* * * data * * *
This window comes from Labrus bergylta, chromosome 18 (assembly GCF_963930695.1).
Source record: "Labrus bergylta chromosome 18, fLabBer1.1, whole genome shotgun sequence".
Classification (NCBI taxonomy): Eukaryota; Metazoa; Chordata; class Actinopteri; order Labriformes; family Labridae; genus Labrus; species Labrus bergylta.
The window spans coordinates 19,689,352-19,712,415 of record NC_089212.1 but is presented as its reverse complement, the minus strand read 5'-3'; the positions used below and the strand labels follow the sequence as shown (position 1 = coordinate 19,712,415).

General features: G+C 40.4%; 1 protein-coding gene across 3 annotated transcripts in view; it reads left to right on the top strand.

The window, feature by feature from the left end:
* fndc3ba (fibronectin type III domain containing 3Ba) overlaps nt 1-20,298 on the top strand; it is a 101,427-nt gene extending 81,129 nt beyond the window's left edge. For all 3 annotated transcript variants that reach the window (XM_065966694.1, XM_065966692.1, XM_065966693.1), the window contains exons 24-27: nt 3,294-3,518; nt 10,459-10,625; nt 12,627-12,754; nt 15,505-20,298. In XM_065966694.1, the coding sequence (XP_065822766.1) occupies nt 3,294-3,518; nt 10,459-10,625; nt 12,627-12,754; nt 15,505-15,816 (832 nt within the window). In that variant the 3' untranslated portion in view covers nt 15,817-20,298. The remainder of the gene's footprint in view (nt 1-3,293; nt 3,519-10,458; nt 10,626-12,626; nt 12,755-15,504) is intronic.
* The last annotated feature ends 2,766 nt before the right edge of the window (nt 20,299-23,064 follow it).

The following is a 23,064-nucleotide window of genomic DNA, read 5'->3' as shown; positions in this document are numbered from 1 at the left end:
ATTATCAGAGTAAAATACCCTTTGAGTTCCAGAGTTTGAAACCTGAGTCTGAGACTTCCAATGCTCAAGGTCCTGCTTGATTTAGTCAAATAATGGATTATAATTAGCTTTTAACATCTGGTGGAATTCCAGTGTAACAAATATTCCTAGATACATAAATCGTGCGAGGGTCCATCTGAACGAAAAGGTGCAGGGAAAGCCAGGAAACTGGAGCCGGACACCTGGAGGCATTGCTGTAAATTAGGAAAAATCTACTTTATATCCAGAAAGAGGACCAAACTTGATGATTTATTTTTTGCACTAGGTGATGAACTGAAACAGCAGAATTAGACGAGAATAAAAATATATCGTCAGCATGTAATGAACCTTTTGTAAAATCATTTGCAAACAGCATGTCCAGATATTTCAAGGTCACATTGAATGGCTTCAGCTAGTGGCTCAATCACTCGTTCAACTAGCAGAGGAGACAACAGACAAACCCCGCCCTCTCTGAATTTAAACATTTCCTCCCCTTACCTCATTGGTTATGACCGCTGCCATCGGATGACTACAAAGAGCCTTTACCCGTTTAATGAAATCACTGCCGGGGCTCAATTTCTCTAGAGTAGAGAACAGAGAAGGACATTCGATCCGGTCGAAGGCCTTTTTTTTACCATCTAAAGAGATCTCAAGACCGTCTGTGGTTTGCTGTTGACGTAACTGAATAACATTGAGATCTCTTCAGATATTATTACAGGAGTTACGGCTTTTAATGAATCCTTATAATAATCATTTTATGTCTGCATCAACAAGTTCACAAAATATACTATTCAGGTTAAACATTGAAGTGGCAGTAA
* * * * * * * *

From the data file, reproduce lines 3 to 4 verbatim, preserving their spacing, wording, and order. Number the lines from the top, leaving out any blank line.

Classification (NCBI taxonomy): Eukaryota; Metazoa; Chordata; class Actinopteri; order Labriformes; family Labridae; genus Labrus; species Labrus bergylta.
The window spans coordinates 19,689,352-19,712,415 of record NC_089212.1 but is presented as its reverse complement, the minus strand read 5'-3'; the positions used below and the strand labels follow the sequence as shown (position 1 = coordinate 19,712,415).